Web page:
News spread of Leitch’s available land on the Licking River, and he began to recruit settlers for a new settlement. Most sources state that about 20 people originally settled at Leitch’s Station. The Licking River was used by the Native Americans of the Ohio Country as a highway south to raid the settlements in the interior of Kentucky. Just nine short years prior, the Licking had been used by Captain Henry Bird and his combined force of British soldiers and warriors to raid Martin’s and Ruddell’s Stations near present-day Cynthiana, Kentucky. Settlement on this “Native American highway” would have seemed risky to many. David Leitch knew about risk though. He had taken many risks, starting with coming to the colonies.

When Leitch’s group arrived in Cincinnati, they found the tiny hamlet of around 40 settlers and 320 soldiers at the newly built Fort Washington. Depredations by Native American warriors were on the uptick. As many as 20 people had already perished from Indian raids. Leitch decided that his new bride would stay a guest of Colonel James Wilkinson at the fort, while Leitch’s new settlement was under construction.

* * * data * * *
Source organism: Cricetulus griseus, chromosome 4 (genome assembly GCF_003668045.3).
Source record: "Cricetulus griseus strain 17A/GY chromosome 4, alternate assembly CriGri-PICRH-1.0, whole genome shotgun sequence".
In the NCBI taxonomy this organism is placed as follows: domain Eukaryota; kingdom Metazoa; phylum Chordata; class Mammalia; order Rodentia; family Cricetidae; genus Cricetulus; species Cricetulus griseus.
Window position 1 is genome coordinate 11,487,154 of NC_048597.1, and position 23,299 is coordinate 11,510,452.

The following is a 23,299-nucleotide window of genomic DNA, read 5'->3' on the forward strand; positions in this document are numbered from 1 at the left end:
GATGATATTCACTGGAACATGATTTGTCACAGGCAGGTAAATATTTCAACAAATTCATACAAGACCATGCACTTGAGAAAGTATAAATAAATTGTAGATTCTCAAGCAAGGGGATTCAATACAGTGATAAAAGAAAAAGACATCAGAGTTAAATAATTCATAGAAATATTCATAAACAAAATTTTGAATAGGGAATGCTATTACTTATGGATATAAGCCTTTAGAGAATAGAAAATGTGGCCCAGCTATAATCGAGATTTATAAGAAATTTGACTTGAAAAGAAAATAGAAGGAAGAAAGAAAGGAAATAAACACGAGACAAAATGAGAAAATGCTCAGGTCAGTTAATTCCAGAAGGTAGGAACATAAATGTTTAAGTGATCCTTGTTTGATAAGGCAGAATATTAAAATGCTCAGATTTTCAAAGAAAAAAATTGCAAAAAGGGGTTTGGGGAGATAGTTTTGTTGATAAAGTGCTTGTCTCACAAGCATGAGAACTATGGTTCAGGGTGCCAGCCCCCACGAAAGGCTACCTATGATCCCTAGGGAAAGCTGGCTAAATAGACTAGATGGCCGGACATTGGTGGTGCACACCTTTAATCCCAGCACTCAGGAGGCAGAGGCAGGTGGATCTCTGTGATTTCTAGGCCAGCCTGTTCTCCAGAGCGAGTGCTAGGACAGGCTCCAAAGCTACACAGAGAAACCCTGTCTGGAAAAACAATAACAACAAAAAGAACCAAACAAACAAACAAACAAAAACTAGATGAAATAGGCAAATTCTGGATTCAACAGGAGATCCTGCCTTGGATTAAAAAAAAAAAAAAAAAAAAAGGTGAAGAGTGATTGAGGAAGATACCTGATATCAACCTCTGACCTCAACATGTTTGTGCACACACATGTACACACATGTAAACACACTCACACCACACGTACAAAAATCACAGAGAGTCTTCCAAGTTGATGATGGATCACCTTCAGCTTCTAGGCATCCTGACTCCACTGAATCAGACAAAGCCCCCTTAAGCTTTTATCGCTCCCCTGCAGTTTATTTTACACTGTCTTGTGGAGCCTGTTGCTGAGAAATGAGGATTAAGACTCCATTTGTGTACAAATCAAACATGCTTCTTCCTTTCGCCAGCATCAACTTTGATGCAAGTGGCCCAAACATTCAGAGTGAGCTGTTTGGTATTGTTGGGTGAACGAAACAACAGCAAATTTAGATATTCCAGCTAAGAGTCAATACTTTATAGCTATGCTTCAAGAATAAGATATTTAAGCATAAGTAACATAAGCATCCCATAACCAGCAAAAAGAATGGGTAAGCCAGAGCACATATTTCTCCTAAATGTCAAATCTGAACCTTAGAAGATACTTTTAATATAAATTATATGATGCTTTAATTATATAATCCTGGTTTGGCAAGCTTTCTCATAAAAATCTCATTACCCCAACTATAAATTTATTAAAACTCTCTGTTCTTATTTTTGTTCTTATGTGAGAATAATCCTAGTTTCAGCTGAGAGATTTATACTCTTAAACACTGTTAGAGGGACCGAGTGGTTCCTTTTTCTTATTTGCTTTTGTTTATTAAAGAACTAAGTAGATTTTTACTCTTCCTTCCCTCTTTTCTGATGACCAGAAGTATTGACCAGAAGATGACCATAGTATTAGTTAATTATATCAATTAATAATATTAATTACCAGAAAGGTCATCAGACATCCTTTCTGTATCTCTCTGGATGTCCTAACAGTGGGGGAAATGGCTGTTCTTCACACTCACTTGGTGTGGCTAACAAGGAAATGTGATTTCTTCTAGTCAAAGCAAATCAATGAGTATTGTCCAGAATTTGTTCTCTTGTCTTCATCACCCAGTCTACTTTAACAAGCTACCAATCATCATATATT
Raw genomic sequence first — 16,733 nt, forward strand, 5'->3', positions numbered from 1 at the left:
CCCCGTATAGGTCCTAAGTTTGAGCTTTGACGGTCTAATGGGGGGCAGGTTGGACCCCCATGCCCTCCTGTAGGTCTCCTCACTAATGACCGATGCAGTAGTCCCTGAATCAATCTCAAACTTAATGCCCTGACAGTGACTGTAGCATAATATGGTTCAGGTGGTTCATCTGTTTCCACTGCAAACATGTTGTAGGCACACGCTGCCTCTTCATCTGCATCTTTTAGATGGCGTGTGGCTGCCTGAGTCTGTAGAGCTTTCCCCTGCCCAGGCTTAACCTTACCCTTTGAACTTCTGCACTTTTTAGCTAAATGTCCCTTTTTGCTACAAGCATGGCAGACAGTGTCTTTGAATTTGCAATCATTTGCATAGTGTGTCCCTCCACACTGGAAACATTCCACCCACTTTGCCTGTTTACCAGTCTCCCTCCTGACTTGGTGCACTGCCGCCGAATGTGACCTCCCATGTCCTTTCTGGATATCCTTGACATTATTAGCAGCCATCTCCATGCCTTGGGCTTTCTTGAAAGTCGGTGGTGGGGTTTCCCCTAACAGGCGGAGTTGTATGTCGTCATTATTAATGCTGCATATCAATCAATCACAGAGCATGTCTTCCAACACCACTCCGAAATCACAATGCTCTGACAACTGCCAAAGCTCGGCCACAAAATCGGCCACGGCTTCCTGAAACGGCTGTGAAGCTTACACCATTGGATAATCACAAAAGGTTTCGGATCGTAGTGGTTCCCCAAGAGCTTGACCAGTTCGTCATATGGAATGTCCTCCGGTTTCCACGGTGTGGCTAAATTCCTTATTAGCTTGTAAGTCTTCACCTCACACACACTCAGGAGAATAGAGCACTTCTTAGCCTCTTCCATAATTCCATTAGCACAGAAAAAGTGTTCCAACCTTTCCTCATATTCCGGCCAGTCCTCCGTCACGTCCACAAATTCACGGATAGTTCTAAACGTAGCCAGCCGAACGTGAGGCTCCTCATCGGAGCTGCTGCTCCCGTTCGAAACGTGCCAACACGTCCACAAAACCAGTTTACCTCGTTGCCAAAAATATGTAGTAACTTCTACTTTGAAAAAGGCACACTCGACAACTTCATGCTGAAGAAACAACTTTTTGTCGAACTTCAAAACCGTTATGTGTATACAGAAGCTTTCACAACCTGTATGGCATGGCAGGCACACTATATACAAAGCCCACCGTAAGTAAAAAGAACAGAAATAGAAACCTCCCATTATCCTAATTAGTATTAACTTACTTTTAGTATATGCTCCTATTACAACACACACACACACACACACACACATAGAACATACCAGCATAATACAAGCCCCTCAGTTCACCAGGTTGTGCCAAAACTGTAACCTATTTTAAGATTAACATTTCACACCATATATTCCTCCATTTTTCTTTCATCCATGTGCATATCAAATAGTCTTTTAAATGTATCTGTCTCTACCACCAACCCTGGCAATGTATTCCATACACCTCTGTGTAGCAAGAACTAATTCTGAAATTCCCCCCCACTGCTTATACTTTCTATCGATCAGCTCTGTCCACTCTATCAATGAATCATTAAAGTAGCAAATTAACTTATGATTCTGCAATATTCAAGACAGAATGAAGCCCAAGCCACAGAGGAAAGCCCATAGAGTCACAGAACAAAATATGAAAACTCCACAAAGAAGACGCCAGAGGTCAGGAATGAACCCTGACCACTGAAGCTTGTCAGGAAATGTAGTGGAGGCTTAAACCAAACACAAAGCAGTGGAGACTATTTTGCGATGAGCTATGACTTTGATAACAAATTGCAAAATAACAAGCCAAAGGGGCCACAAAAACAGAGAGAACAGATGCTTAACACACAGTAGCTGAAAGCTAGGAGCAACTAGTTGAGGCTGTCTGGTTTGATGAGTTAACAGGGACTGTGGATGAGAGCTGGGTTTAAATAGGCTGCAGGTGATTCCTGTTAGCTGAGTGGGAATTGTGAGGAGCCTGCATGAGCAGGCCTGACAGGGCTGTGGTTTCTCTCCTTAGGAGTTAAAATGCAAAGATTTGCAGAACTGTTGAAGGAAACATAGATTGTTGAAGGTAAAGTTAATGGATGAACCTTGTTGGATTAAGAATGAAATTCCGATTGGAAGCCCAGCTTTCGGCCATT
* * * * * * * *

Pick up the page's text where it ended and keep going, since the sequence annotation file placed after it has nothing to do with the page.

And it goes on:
Leitch’s little group headed up the Licking River, about six miles south on the eastern side of the river.

A historic plaque along Licking Pike pays tribute to Leitch’s Station.

The first settlement in Campbell County was built out of the wood from rafts and boats that brought the settlers. The settlers quickly built a blockhouse. They named the settlement Leitch’s Station. Leitch had a cabin built by slaves for him and his new bride. For roughly the first six months, the Leitchs continued to live out of Fort Washington rather than in the exposed settlement.

From the beginning of their wedded life, occupancy at Leitch’s Station was disrupted. Many Indian attacks in the area forced the newlyweds back to Lexington until April 1792. Wedded bliss was not to last long for them. David Leitch traveled much to attend to all his landholdings. During one of his trips, he came down with a cold that turned into pneumonia. He never recovered. On November 9, 1794, David Leitch died at the age of 41. He left his many land titles and worldly possessions to his wife, Keturah. Originally interred on the yard at Leitch’s Station, his remains were reinterred at Evergreen Cemetery in Southgate, Kentucky, in 1853.

In a strange twist of Campbell County history, Keturah Moss Leitch then married General James Taylor, founder of Newport (chartered in 1795). For the next 71 years, “Mrs. T”, as she became known, was a wife, mother of 11 children, later widow, and always, a fixture of Newport society. For further reading, check out David Leitch, Mysterious 18th Century Kentucky Land Speculator, an excellently researched book by Curtis Dewees, available at the Campbell County Historical Society in Alexandria, Kentucky.

Steve Preston is the Education Director and a Curator of History at Heritage Village Museum. He received his MA in Public History from Northern Kentucky University.